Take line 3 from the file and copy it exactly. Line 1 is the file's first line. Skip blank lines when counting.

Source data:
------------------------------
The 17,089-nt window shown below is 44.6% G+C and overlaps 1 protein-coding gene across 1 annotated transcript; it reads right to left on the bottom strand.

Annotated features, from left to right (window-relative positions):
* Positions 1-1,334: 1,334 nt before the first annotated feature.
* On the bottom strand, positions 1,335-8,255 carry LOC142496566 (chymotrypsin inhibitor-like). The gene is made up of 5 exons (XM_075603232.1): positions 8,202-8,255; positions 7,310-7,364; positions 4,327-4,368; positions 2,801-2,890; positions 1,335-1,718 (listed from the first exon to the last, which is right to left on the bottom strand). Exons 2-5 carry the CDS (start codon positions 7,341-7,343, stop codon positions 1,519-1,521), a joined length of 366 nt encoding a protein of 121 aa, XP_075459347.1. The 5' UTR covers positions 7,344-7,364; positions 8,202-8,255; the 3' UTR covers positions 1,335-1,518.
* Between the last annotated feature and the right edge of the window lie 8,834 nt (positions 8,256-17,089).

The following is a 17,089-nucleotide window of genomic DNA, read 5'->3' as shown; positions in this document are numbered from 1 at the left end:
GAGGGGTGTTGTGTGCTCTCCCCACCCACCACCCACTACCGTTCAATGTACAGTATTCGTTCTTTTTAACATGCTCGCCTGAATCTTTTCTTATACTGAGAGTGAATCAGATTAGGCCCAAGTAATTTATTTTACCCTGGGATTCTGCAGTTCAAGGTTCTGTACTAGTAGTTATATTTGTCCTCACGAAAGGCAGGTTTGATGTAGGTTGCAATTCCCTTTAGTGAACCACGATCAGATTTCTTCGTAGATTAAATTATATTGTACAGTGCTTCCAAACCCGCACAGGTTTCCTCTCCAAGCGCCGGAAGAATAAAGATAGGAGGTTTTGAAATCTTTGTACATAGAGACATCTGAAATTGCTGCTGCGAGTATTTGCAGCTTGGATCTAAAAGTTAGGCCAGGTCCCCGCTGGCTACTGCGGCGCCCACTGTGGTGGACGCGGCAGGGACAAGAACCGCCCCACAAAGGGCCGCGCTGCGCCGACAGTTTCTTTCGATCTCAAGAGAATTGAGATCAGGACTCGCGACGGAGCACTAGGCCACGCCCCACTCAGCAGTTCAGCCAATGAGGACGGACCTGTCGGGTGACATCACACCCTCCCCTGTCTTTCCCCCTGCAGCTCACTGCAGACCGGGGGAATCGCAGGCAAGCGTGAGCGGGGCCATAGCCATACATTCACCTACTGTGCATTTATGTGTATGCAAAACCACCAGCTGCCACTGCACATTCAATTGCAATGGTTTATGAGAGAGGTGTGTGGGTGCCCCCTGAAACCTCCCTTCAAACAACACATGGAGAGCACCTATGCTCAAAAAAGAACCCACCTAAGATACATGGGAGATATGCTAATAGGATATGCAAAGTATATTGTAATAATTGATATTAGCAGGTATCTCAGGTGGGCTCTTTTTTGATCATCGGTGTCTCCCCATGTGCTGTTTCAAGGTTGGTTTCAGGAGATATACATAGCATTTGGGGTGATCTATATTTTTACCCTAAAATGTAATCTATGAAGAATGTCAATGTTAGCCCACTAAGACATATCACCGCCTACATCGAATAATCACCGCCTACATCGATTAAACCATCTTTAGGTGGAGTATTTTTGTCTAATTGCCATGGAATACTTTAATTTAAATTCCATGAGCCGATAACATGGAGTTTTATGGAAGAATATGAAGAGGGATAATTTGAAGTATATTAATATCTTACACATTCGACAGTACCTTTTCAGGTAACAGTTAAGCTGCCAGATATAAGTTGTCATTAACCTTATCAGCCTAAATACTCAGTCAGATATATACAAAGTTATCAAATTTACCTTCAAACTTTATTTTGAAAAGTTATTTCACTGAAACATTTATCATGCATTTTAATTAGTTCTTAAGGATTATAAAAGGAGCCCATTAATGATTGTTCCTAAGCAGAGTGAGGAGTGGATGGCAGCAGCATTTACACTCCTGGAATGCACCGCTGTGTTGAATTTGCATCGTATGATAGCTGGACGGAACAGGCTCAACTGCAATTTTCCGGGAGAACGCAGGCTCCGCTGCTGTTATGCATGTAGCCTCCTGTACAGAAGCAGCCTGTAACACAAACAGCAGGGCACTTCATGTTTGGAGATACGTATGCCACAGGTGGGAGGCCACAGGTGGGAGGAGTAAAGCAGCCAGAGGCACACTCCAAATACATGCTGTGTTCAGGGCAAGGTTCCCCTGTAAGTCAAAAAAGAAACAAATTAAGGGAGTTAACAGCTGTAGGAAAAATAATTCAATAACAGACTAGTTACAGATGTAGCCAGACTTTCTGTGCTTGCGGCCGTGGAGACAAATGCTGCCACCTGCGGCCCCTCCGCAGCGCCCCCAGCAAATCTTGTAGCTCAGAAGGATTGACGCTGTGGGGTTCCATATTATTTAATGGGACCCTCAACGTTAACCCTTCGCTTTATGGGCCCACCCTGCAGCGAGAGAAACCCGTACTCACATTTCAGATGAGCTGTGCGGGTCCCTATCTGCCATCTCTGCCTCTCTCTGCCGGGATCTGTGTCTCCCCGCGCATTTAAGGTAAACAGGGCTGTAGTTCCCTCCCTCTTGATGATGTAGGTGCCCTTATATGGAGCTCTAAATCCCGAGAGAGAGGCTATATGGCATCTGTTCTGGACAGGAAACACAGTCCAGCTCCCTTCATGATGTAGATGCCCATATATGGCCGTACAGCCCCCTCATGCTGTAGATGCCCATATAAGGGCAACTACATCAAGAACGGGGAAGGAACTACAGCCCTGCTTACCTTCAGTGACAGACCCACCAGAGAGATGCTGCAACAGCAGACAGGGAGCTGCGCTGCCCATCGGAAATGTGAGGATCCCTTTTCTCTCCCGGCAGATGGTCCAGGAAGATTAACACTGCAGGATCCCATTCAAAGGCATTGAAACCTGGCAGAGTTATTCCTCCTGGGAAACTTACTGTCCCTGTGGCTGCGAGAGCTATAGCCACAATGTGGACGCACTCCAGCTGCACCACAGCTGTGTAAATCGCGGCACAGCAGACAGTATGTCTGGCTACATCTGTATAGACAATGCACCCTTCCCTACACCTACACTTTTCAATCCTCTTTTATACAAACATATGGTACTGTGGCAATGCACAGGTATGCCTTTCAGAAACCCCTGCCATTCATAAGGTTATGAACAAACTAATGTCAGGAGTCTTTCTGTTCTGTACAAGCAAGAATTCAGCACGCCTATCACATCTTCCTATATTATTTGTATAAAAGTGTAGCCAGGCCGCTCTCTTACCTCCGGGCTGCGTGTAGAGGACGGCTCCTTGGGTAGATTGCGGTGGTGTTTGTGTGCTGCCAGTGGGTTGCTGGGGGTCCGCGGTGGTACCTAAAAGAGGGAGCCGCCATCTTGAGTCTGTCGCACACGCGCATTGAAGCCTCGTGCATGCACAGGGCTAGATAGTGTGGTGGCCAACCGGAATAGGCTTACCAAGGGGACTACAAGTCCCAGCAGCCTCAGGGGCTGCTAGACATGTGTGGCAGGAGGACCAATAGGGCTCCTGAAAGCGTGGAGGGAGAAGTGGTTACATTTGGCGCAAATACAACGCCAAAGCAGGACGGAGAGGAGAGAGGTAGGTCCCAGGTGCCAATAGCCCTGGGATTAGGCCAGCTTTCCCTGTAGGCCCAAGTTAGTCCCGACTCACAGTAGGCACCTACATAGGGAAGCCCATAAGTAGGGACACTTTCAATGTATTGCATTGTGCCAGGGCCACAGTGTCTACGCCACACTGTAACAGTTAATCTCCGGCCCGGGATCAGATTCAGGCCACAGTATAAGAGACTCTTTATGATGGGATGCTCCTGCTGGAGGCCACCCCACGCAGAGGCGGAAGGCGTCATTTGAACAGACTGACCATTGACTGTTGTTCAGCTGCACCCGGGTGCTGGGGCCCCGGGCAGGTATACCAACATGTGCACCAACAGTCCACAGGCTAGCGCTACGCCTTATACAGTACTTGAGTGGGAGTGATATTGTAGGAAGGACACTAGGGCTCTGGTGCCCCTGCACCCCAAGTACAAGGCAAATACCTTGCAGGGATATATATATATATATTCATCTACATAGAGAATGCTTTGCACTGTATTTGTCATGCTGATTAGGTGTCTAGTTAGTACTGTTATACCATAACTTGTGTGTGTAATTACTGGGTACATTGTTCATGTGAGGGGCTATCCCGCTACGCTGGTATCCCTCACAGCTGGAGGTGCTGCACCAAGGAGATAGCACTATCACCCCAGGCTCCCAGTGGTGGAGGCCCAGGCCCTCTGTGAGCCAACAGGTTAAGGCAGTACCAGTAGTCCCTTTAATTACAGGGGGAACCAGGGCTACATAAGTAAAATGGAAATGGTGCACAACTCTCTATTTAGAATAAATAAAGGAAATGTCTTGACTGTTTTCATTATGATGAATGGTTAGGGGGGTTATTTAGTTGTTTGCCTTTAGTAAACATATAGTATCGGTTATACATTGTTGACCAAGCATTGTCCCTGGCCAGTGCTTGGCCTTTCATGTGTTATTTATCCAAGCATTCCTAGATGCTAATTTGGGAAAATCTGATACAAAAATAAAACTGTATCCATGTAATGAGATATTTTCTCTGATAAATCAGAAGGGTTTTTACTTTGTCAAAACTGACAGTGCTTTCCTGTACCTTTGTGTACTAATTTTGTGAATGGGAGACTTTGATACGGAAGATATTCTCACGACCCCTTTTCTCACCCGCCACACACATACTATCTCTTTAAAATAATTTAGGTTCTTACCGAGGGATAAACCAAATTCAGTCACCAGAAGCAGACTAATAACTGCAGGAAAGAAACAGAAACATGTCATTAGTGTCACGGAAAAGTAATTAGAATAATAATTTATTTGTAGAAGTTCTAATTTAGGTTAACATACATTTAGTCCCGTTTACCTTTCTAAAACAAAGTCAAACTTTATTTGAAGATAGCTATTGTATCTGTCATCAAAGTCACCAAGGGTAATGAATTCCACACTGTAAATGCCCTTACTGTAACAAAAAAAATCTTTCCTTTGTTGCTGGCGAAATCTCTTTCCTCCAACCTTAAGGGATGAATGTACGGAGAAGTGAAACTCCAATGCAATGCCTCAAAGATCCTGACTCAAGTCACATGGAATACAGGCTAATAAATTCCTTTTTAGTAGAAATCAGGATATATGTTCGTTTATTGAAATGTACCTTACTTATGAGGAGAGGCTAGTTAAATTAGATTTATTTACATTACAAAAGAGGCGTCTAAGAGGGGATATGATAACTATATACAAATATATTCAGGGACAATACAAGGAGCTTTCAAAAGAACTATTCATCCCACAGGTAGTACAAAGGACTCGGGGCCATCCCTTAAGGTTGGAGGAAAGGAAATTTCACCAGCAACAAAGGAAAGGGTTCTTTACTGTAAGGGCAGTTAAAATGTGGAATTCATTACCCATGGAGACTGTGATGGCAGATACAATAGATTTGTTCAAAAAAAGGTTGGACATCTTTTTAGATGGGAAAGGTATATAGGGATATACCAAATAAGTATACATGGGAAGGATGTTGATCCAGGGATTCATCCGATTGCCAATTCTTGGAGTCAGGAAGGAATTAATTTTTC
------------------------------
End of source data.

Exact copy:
* Positions 1-1,334: 1,334 nt before the first annotated feature.